Suicide, Durkheim, fatalism, poverty, health, slavery
In describing fatalism in Suicide, Durkheim executes two blunders. The first can be categorized in errors of commission while the second should be included in errors of omission. In the error of commission area, he hypothesizes two platforms for existence of fatalistic suicide. Without employing theory-embedded data, he contends that infertility is a catalyst for fatalistic suicidal. Later, he asserts that slavery is fertile soil for fatalistic suicide. Although there is suicidal data in these two arenas, a closer inspection demonstrates that these are not characteristics of fatalistic suicide. For errors of omission, he failed to systematically observe two social factors for which data was available during his time of study. Poverty and poor health existed in a social environment which is best described by Durkheim’s vision of fatalistic suicide. He missed observing and collecting the available data to lend support for the empirical existence of fatalistic suicide. These four social factors are discussed.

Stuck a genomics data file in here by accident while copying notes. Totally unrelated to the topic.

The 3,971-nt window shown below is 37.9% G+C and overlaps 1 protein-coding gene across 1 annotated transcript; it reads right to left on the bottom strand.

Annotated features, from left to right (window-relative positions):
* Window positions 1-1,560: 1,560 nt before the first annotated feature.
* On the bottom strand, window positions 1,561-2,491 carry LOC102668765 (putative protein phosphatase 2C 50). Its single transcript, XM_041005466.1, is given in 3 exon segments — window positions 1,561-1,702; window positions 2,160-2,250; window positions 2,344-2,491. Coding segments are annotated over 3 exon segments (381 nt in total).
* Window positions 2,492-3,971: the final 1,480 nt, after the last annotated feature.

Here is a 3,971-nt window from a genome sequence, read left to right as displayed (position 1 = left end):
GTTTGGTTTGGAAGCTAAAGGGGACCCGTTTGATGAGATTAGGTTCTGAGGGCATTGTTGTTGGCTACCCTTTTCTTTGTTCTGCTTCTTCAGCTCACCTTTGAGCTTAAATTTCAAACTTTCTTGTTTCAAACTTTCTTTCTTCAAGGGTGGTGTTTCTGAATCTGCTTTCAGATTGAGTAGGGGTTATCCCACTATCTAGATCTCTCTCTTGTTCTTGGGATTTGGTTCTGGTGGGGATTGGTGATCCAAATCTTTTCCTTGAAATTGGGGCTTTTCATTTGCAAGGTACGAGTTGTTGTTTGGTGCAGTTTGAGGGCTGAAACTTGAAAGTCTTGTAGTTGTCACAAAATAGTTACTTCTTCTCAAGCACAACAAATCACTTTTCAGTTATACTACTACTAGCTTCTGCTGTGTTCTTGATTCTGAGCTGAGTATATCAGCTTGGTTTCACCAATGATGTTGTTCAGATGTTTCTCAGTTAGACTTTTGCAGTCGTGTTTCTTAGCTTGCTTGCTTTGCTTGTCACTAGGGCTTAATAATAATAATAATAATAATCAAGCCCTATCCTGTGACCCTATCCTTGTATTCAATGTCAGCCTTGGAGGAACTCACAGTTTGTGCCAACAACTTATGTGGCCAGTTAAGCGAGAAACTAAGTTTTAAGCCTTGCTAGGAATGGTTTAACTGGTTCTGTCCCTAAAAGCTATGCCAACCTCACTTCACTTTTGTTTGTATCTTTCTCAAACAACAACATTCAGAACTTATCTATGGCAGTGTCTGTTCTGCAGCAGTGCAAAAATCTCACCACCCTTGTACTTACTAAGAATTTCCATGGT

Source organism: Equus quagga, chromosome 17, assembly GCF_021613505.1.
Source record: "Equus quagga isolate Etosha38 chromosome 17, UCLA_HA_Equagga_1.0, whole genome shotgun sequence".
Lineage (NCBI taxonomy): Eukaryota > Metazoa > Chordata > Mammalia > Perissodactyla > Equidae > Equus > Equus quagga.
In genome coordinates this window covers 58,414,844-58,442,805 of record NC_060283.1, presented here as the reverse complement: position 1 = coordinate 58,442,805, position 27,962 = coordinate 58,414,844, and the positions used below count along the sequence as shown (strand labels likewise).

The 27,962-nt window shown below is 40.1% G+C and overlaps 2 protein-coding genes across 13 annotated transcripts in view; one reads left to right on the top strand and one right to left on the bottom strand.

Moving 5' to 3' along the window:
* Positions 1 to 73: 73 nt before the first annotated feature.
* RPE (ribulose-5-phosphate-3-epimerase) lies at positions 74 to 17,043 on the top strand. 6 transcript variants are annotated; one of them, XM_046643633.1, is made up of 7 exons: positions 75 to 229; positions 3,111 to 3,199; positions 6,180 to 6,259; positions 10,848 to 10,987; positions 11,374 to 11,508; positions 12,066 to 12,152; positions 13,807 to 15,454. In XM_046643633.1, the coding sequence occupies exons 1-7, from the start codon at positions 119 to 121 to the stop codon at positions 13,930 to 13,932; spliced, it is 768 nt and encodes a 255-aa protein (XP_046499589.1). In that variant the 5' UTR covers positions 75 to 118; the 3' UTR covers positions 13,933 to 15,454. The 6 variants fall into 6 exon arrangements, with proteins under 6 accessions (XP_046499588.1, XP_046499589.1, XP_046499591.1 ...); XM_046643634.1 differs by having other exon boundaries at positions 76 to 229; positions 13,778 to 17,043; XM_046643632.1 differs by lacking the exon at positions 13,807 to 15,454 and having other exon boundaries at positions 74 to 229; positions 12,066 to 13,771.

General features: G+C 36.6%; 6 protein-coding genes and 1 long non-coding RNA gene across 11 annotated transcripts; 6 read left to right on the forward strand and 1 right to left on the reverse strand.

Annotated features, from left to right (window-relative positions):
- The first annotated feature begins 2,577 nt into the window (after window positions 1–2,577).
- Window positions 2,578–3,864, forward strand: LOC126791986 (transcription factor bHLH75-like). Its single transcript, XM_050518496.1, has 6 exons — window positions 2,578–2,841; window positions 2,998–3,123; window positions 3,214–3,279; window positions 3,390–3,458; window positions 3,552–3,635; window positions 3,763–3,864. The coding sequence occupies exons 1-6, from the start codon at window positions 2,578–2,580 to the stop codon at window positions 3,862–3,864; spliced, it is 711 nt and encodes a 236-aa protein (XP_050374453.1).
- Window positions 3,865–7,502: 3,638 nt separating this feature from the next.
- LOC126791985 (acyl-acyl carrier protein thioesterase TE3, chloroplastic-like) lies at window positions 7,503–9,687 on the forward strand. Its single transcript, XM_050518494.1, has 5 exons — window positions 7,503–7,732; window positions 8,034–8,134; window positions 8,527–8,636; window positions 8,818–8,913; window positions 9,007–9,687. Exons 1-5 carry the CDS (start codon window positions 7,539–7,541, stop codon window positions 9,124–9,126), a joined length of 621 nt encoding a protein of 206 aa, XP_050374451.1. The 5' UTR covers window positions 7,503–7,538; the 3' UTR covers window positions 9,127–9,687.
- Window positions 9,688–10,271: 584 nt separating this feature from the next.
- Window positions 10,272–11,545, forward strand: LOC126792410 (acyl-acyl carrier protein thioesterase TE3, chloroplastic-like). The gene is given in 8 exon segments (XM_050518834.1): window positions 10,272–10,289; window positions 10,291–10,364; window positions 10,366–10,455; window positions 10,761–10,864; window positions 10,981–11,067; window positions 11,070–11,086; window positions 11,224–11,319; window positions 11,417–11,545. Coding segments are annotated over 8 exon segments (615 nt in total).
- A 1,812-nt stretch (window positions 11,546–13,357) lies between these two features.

Marson, Stephen M. and Lillis, J. Porter
"Durkheim’s Greatest Blunder,"
The Journal of Sociology & Social Welfare: Vol. 46
, Article 6.
Available at: https://scholarworks.wmich.edu/jssw/vol46/iss2/6
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